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Cooking tips for fish and other seafoods - FAQs on cooking fish and shellfish

Should fish be fully cooked?

  • Never overcook fish!

  • You should remove it from the oven, pan, etc when it is just under cooked done and still opaque in the middle. The internal heat, the heat from the plate and any sauce will finish off the cooking by the time it gets to the table. In this way you will never serve dried up fish again, it will always be moist and succulent.

  • Tuna and salmon are best served while still rare in the centre.

  • In fact fresh tuna is even better when it is just seared on the outside and eaten like a very rare steak!

  • Try crushing cashew nuts and pressing the tuna steaks into it to cover the tuna all over and then pan fry it, or replace the crushed cashews with cracked peppercorns. Cut each steak into 1cm thick slices and arrange, slightly fanned on the plate

Does the same apply to shellfish?

  • Most definitely!

But what about food poisoning?

  • If the fish / shellfish is cooked as above, it will be thoroughly cooked by the time it is served to your guests, family or friends. It will also have reached the temperature required to kill most bacteria (65°C).

  • As for the tuna . . . have you ever eaten raw oysters, sashimi or sushi?

  • However, the less cooked you intend to serve your fish or shellfish, the fresher the product should be and the more careful you should be about personal and kitchen hygiene.

Are different types of fish suited to particular methods of cookery?

The answer is yes, however you can cook most fish most ways. But the oilier fish with stronger flavours lend themselves better to grilling or barbecuing, while those with a medium flavour are more suited to pan-frying, while the delicate flavoured ones are best poached or steamed. Here are suggestions some of the more available species:


  • Bream, snapper, rainbow trout, ocean trout, sea bass, flounder, trevally, leatherjacket.

Grilling and barbecuing

  • Swordfish, tuna, blue-eye cod, trout, salmon, mackerel, blue warehou, kingfish, kahawai, flathead, mullet, herring, sardines or any firm-fleshed fish.
  • Crayfish, lobster, prawns and mussels.
  • Marinate or baste lean fish to prevent it drying out during cooking.

Stewing and casseroling

  • Trevally, kingfish, herring, mackerel, coley, whiting, red mullet, firm-fleshed bream and sea bass.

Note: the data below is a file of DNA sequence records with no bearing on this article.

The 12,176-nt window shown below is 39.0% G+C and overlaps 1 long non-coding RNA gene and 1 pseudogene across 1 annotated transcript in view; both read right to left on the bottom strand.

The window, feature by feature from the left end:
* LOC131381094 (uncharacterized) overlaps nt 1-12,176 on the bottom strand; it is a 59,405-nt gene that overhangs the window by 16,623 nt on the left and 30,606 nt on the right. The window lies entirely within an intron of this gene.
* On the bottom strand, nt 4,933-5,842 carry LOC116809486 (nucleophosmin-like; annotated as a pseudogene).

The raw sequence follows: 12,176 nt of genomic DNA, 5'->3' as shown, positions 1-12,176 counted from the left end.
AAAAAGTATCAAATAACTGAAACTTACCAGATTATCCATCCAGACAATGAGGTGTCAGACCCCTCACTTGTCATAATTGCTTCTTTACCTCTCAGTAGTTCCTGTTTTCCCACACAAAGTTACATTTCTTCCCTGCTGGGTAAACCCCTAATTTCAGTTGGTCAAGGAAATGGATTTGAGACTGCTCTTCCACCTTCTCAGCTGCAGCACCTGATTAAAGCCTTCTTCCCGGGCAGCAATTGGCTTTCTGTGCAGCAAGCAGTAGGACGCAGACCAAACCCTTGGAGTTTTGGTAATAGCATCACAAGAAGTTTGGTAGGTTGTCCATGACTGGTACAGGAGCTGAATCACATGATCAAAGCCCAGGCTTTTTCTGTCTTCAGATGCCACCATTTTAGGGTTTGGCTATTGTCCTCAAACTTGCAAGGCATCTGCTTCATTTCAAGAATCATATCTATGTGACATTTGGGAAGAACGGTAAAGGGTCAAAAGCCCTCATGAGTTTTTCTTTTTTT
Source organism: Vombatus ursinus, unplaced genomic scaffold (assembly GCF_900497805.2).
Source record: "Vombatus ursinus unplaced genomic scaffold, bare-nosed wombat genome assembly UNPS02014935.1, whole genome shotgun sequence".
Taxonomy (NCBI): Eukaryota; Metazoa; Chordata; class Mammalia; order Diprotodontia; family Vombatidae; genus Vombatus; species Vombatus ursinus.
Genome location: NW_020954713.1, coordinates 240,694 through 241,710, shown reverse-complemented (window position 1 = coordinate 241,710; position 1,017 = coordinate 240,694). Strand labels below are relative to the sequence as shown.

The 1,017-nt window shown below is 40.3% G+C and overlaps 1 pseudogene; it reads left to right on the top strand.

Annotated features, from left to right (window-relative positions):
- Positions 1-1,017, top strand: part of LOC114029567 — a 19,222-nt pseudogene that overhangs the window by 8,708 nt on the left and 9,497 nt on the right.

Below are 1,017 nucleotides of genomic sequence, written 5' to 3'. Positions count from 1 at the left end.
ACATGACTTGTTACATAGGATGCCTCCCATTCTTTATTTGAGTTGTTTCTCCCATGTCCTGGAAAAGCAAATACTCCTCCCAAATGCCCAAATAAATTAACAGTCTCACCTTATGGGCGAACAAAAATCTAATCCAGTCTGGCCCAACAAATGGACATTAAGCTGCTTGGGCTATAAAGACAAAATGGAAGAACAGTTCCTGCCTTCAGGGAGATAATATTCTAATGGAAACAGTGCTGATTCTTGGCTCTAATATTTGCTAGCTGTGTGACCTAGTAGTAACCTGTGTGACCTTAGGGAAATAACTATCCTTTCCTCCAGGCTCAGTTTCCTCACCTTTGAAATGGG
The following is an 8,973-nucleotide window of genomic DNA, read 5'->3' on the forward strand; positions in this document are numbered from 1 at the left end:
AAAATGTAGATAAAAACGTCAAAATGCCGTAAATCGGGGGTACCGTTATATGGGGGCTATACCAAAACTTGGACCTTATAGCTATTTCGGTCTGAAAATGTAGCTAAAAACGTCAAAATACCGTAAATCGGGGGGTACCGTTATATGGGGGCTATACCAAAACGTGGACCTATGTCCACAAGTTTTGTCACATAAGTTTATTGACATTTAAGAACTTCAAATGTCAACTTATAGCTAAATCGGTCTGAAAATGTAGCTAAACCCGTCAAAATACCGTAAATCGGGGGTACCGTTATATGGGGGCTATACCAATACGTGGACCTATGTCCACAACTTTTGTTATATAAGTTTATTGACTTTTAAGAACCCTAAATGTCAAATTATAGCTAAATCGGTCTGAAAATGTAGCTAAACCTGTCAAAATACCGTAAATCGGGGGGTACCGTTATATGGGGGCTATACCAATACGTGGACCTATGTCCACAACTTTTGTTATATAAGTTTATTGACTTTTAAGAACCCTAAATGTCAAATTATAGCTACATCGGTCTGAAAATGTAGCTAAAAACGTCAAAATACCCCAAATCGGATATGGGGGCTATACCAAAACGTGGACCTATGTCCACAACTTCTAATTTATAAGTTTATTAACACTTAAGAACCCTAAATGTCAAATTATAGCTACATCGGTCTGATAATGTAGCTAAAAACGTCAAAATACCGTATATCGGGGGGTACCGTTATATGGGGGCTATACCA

• Crayfish, lobster, prawns, mussels, squid.
  • Avoid combining any strongly flavoured, oily fish in one dish.


  • Whitebait, cod, groper, lemon-fish, sardines, orange roughy, any of the dory family and any flat fish fillets.
  • Prawns, mussels, squid, scallops.
  • Thicker, larger fish and fillets tend to dry out and overcook on the outside before cooking through.


  • Most fish can be pan-fried.
  • Most shellfish can be pan-fried.


  • Any firm-fleshed fish such as tuna and mullet.
  • Prawns, squid, cuttlefish, mussels, scallops.

Steaming or poaching

  • Bream, snapper, blue-eye, flathead, blue warehou, trout, sea bass, salmon, kingfish.
  • Crayfish, lobster, prawns, mussels, squid, scallops.
  • Always poach in either a seasoned court bouillon, fish stock or wine. This will either increase flavour or prevent any flavour loss form the fish/shellfish


  • No specific recipe

Food and Cooking Tips
from professional
Chef Tallyrand


Born and raised in Plymouth, Tallyrand started his initial training as a chef at Plymouth College of Further Education. It was here that he was to learn his love, his passion for food and the culinary arts. From here he headed to Germany to complete his apprenticeship as Commis de Gardemanger.

Germany gave him his first taste of cooking for the rich and famous, as half way through his first year, along with the Sous Chef and a Chef de Partie, he was whisked off to Cologne to help prepare meals for a political conference, where amongst other dignitaries they cooked for Mr Brehznev, the then powerful Russian leader. This was to prove to be just one of the many celebrities he was to cook for or get to know over the years . . .

If you would like to find out more why not visit Tallyrand's own web site (link in main menu)

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